A flu shot is administered by registered nurse Wendy Gonzalez...

A flu shot is administered by registered nurse Wendy Gonzalez at Huntington Village Pediatrics in 2021. Credit: Newsday/Steve Pfost

State health officials declared Wednesday that flu is prevalent across New York and ordered health care workers who are not vaccinated against the infectious disease to wear masks.

The declaration, ordered by state Health Commissioner Dr. James McDonald, impacts health care workers at numerous facilities including hospitals and nursing homes as well as those at certified home health agencies and diagnostic and treatment centers.

Lab-confirmed influenza cases have been steadily ticking up across the state, with an increase of 34% outside of New York City and 21% in the five boroughs over the previous week as of Nov. 25. This year is relatively mild compared last year, but worse than two years ago. There were more than 27,000 lab-confirmed cases across the state for the week ending Nov. 26, 2022, compared to 4,061 this year. There were 1,137 lab-confirmed cases for a similar week in 2021.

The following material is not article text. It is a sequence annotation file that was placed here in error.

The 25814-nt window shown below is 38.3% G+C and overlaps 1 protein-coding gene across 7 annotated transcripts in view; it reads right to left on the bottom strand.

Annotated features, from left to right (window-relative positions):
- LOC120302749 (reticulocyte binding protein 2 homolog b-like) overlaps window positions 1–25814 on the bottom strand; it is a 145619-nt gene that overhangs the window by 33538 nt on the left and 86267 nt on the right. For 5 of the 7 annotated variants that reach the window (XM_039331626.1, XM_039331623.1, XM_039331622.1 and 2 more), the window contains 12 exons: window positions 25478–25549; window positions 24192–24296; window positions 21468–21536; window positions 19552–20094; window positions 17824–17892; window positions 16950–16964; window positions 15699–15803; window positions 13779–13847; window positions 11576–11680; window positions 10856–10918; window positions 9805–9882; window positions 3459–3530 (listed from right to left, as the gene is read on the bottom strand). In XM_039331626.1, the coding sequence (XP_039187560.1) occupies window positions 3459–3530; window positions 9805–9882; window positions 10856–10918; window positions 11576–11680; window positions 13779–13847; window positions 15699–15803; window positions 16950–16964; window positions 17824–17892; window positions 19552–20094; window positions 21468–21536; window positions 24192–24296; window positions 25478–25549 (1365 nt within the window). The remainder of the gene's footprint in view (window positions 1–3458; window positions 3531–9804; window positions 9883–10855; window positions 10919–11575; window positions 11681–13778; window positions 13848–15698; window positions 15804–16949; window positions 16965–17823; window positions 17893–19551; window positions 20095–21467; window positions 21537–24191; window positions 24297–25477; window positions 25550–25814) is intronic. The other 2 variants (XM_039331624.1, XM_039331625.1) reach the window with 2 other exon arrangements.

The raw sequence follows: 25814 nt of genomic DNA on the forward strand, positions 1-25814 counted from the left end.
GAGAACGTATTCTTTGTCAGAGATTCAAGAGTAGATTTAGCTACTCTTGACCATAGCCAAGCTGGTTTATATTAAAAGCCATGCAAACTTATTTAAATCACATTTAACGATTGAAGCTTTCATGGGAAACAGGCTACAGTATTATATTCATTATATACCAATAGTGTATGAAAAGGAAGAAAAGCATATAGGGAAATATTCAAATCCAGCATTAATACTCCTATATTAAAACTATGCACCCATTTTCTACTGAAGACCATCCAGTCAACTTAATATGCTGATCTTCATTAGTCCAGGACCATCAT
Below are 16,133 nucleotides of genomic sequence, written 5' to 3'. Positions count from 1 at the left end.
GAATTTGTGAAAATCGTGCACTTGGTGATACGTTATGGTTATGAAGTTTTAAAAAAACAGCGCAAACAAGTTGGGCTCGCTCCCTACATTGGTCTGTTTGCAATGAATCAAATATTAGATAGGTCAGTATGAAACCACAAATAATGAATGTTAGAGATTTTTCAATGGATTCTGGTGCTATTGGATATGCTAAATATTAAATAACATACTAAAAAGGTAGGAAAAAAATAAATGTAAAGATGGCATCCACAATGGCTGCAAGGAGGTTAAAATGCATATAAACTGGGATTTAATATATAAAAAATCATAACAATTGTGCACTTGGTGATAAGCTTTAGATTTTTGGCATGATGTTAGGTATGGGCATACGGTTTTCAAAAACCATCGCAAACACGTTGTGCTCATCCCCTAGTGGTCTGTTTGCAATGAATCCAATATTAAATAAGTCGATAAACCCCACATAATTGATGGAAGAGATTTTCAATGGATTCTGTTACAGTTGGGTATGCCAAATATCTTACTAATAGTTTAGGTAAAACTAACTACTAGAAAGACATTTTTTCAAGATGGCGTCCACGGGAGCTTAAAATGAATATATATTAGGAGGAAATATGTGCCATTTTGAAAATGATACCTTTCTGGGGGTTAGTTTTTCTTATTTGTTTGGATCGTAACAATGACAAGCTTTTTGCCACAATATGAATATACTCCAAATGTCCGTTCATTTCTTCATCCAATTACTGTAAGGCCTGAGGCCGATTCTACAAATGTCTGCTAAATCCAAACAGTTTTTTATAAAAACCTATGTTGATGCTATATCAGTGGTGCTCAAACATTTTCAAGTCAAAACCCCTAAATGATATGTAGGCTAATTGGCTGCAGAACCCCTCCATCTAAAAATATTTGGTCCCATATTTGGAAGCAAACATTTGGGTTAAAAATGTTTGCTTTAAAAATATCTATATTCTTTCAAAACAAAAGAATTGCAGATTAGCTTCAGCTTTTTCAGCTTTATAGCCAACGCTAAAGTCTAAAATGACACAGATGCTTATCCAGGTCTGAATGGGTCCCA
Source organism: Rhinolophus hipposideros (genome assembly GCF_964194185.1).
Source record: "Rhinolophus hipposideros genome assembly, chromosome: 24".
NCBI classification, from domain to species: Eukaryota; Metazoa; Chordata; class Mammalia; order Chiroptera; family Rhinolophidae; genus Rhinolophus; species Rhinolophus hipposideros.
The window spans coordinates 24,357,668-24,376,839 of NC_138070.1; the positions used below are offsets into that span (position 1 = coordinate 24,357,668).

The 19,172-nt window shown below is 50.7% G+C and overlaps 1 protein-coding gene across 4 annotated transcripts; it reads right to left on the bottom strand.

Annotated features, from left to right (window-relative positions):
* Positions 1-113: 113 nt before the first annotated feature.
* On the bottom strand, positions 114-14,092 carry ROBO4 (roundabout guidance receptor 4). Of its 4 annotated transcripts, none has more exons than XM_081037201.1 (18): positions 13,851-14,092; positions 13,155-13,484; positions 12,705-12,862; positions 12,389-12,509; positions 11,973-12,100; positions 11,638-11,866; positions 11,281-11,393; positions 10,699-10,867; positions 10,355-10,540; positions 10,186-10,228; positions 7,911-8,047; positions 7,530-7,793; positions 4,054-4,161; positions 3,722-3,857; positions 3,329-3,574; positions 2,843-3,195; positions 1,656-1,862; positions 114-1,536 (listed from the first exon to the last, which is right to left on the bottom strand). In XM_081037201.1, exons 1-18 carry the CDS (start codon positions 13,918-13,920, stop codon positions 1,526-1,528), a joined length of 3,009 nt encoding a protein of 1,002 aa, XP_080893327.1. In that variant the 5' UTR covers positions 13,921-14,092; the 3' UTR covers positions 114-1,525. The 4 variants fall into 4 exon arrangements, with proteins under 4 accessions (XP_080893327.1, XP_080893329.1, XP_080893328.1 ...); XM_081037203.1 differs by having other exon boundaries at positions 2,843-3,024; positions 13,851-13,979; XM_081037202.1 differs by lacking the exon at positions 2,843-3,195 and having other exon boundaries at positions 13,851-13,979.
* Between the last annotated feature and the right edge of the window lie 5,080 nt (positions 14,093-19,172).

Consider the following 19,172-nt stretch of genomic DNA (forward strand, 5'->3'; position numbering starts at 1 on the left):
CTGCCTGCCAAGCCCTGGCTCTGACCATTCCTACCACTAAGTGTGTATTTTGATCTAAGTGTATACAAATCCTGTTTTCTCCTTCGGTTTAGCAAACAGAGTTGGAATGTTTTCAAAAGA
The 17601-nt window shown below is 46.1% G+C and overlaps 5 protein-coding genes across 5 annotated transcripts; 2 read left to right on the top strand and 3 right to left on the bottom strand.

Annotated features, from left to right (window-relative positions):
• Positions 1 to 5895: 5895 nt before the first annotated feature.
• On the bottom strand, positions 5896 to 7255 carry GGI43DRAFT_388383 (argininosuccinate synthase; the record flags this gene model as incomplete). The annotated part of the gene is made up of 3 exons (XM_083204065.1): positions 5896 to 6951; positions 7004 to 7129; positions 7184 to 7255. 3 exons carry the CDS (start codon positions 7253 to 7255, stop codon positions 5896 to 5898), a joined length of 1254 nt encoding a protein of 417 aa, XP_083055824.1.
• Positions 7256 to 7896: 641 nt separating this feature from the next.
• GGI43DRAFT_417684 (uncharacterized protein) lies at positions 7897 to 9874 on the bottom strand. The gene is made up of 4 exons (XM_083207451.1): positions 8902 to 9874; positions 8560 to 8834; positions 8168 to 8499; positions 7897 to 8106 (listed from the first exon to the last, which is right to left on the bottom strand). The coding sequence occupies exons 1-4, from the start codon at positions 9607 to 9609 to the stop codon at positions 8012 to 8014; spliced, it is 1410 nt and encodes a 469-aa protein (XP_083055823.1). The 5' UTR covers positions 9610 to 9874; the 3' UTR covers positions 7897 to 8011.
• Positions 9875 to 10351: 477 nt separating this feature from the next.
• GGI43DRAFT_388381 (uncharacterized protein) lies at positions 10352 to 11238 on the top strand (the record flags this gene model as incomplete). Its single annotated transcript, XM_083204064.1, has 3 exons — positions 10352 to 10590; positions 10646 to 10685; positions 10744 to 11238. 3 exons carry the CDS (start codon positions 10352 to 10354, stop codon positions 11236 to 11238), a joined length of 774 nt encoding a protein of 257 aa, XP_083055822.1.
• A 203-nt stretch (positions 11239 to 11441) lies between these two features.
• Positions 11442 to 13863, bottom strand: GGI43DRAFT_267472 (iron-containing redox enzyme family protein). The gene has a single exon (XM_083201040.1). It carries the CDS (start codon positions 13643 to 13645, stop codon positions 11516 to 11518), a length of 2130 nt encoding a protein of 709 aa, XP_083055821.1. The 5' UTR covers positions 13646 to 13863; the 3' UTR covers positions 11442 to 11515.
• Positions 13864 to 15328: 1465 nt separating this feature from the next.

“We have now declared that flu is prevalent in New York State, which means health care personnel who are not vaccinated against the flu this season need to take extra precautions and wear a mask in health care facilities, as they are exposed to sick patients and come into close contact with those most vulnerable to the flu,” McDonald said in a statement.

Nationally, there have been at least 1.8 million illnesses, 17,000 hospitalizations and 1,100 deaths from the flu this season, according to estimates from the Centers for Disease Control and Prevention. The agency said eight pediatric deaths have been recorded so far this season as a result of the flu.

“We are seeing sporadic cases of the flu but I wouldn’t call it prevalent here yet,” said Dr. Neal Shipley, medical director at Northwell-GoHealth Urgent Care. “We are expecting, as the holidays come and people are gathering together and getting on airplanes, that we will see a rise in all of the upper respiratory viruses — flu, COVID-19 and RSV.”

Shipley said vaccine fatigue and hesitancy might be preventing more people, particularly children and adults, from getting this year’s flu vaccine, even though it’s the best way to stave off serious illness from the virus.

“The flu virus changes every year and people need to get the vaccine to protect themselves and others,” he said.

Shipley said health care workers at Northwell-GoHealth who are not vaccinated against the flu are already required to wear masks as part of the system’s own policy.

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